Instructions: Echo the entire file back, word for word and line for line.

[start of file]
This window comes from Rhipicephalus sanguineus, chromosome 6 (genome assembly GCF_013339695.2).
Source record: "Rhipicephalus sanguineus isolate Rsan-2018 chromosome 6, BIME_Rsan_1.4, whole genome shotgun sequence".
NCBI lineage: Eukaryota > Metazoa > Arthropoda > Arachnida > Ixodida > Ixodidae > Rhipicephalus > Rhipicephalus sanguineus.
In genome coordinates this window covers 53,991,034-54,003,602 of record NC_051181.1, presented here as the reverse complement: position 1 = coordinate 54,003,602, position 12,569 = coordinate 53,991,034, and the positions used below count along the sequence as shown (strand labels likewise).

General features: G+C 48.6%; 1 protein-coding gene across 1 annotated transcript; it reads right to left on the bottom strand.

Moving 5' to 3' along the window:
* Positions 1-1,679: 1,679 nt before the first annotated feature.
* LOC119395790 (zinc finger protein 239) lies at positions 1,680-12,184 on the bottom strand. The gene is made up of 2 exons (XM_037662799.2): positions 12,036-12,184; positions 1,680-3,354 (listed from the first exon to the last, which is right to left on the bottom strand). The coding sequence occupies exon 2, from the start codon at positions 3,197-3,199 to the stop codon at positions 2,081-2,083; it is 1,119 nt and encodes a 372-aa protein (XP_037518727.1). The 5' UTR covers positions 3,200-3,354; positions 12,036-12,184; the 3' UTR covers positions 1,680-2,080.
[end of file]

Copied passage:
This window comes from Rhipicephalus sanguineus, chromosome 6 (genome assembly GCF_013339695.2).
Source record: "Rhipicephalus sanguineus isolate Rsan-2018 chromosome 6, BIME_Rsan_1.4, whole genome shotgun sequence".
NCBI lineage: Eukaryota > Metazoa > Arthropoda > Arachnida > Ixodida > Ixodidae > Rhipicephalus > Rhipicephalus sanguineus.
In genome coordinates this window covers 53,991,034-54,003,602 of record NC_051181.1, presented here as the reverse complement: position 1 = coordinate 54,003,602, position 12,569 = coordinate 53,991,034, and the positions used below count along the sequence as shown (strand labels likewise).

General features: G+C 48.6%; 1 protein-coding gene across 1 annotated transcript; it reads right to left on the bottom strand.

Moving 5' to 3' along the window:
* Positions 1-1,679: 1,679 nt before the first annotated feature.
* LOC119395790 (zinc finger protein 239) lies at positions 1,680-12,184 on the bottom strand. The gene is made up of 2 exons (XM_037662799.2): positions 12,036-12,184; positions 1,680-3,354 (listed from the first exon to the last, which is right to left on the bottom strand). The coding sequence occupies exon 2, from the start codon at positions 3,197-3,199 to the stop codon at positions 2,081-2,083; it is 1,119 nt and encodes a 372-aa protein (XP_037518727.1). The 5' UTR covers positions 3,200-3,354; positions 12,036-12,184; the 3' UTR covers positions 1,680-2,080.